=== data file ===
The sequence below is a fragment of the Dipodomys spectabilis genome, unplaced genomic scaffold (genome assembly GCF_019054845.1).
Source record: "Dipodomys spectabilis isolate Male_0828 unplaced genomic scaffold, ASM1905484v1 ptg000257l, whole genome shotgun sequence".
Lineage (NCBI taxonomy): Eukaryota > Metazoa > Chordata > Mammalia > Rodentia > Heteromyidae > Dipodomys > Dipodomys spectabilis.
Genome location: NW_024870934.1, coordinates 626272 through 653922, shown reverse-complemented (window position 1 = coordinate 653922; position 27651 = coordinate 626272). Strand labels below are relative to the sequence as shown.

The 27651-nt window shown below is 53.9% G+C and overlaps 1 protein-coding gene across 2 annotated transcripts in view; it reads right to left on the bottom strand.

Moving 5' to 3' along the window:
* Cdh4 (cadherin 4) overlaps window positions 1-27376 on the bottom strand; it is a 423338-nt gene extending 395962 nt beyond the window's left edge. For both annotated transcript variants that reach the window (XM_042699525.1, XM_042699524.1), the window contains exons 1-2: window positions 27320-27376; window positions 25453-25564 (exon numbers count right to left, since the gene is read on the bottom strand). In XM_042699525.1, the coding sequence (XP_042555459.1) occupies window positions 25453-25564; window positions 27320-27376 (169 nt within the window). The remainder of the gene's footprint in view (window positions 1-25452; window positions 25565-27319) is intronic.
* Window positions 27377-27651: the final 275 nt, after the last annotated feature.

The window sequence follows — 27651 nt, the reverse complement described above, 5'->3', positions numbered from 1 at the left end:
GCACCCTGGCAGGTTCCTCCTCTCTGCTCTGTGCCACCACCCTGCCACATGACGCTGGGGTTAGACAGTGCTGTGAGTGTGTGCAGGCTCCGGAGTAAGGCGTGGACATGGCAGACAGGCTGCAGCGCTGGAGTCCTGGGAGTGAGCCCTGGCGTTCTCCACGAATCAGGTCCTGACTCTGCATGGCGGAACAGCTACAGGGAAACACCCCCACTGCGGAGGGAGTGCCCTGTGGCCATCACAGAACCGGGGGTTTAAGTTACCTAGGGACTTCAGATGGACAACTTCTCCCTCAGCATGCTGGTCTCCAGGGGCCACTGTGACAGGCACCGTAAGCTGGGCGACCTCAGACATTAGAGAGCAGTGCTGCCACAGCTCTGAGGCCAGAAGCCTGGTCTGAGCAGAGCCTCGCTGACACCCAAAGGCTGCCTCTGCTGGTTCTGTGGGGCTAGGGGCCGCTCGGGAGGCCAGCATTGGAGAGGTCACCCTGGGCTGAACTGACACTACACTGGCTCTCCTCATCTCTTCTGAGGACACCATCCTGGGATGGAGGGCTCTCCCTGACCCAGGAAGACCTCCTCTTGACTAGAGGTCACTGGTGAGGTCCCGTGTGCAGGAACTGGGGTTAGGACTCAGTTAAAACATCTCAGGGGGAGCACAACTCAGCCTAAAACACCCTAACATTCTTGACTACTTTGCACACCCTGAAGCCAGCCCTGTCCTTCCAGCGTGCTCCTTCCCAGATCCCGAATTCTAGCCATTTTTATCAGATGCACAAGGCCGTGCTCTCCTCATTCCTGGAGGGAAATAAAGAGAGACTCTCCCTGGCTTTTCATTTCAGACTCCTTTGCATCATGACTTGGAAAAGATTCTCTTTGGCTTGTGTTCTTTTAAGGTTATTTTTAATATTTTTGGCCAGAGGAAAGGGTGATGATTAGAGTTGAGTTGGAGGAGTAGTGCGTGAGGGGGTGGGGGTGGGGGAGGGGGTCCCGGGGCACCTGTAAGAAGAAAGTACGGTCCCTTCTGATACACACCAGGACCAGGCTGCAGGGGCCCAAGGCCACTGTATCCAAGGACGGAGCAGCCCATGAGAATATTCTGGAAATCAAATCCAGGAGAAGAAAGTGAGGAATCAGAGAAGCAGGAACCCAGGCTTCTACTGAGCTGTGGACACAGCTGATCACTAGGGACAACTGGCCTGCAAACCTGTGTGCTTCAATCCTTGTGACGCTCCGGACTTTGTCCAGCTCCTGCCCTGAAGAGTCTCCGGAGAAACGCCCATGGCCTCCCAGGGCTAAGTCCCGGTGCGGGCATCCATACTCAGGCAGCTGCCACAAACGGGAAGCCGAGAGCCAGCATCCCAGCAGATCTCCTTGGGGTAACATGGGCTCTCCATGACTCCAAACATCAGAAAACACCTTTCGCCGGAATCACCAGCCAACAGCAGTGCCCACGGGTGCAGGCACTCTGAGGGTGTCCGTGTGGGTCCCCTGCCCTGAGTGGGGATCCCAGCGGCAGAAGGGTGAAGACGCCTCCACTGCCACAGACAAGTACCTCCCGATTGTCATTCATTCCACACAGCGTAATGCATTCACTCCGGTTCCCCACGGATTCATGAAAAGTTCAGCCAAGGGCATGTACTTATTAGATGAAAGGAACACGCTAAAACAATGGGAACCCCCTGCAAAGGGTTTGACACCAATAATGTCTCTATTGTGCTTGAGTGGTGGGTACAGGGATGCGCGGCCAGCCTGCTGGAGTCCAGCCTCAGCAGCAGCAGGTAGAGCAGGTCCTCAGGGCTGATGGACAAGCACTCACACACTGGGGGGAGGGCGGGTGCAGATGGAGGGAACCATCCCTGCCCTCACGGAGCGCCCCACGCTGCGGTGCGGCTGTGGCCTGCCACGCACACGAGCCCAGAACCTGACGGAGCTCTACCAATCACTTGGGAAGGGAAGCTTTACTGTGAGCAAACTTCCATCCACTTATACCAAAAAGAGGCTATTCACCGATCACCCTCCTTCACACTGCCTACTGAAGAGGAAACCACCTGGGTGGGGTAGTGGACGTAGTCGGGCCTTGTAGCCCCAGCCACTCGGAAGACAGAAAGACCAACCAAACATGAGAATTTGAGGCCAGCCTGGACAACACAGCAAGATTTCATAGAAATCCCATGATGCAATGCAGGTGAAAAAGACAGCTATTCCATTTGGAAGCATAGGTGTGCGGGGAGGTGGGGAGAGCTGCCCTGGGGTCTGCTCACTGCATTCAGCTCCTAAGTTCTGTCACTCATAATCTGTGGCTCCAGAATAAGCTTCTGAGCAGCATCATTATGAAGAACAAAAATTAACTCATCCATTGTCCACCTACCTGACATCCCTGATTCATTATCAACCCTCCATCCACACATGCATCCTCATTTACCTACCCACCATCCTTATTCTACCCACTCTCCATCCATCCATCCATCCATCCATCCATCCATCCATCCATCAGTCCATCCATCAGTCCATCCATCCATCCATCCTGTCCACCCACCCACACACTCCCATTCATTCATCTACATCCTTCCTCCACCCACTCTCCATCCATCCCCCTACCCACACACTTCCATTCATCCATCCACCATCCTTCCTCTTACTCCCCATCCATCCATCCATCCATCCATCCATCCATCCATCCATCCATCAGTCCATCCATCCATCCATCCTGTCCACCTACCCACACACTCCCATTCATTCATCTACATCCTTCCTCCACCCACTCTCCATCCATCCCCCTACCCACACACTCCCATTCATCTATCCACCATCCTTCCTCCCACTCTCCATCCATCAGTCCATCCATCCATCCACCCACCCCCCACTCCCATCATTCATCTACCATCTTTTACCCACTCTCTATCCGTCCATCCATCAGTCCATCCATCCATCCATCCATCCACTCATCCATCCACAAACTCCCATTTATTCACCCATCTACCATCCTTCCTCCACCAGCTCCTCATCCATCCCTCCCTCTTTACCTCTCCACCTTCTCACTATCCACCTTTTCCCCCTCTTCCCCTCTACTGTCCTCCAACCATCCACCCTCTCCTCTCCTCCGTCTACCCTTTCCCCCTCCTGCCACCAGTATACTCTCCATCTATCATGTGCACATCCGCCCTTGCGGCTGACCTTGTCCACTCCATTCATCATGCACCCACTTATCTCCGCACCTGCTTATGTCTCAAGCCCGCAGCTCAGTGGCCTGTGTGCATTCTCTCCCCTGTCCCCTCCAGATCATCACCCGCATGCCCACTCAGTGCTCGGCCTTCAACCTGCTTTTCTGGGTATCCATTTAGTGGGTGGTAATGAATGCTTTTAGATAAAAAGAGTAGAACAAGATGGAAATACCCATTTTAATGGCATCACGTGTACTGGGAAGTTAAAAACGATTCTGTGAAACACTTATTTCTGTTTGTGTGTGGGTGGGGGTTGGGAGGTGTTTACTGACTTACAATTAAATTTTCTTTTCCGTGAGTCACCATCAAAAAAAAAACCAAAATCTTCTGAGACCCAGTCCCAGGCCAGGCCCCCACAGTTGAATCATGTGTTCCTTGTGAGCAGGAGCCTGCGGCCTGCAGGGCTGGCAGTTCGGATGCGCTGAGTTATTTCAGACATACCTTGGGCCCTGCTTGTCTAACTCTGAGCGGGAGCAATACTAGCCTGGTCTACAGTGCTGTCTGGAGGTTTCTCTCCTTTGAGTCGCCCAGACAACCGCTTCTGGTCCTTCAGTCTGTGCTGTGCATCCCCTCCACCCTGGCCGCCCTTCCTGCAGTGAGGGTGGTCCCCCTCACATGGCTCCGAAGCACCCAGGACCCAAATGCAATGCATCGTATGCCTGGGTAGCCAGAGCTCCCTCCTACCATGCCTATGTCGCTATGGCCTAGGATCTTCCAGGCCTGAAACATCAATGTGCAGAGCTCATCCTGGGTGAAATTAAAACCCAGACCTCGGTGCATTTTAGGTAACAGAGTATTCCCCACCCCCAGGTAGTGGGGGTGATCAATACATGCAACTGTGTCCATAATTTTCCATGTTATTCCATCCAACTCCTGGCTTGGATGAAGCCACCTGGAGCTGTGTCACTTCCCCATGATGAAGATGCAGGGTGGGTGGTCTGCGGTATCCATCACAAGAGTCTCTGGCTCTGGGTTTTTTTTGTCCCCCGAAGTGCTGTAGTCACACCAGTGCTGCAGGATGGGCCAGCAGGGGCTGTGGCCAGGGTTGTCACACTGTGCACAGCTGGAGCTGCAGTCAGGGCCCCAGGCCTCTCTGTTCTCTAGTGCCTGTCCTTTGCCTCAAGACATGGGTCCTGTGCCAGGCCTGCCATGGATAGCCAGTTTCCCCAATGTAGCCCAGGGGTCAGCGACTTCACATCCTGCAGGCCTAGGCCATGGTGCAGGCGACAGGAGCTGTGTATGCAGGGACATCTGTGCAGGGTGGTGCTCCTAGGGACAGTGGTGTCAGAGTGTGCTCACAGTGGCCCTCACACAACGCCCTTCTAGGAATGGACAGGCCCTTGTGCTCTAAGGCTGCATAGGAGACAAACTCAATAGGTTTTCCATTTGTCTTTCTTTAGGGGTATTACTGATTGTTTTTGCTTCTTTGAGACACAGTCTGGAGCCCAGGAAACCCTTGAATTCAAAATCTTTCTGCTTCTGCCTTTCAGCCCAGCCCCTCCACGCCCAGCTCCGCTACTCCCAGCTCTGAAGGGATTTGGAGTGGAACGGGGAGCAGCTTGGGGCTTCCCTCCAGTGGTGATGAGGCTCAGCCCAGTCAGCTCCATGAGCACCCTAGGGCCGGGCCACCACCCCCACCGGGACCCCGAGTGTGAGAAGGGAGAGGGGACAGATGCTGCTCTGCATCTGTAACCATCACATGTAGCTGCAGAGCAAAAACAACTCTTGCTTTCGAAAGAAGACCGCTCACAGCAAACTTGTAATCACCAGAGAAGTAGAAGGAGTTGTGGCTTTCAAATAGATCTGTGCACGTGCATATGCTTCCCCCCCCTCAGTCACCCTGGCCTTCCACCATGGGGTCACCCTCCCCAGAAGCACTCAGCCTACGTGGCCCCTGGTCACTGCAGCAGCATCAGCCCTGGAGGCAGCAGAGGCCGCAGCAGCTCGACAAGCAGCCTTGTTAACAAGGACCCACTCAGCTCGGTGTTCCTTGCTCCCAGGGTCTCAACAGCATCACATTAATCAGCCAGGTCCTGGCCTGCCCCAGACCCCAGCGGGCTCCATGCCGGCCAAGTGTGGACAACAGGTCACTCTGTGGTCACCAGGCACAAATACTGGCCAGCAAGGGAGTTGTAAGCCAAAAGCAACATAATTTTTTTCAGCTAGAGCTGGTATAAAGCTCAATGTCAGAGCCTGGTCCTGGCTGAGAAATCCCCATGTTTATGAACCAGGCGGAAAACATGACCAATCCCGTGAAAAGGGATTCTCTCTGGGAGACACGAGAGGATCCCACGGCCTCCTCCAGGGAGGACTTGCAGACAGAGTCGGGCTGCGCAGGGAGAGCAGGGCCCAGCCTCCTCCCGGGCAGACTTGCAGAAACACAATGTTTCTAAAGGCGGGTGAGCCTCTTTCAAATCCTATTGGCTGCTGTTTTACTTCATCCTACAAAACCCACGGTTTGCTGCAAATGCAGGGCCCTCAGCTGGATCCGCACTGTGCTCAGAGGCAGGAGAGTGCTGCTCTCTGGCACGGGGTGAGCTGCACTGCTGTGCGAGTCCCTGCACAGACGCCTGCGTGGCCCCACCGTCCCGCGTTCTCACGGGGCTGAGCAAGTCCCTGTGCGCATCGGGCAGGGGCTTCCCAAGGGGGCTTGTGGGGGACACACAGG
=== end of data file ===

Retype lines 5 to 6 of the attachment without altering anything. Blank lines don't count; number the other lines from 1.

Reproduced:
The 27651-nt window shown below is 53.9% G+C and overlaps 1 protein-coding gene across 2 annotated transcripts in view; it reads right to left on the bottom strand.

Moving 5' to 3' along the window: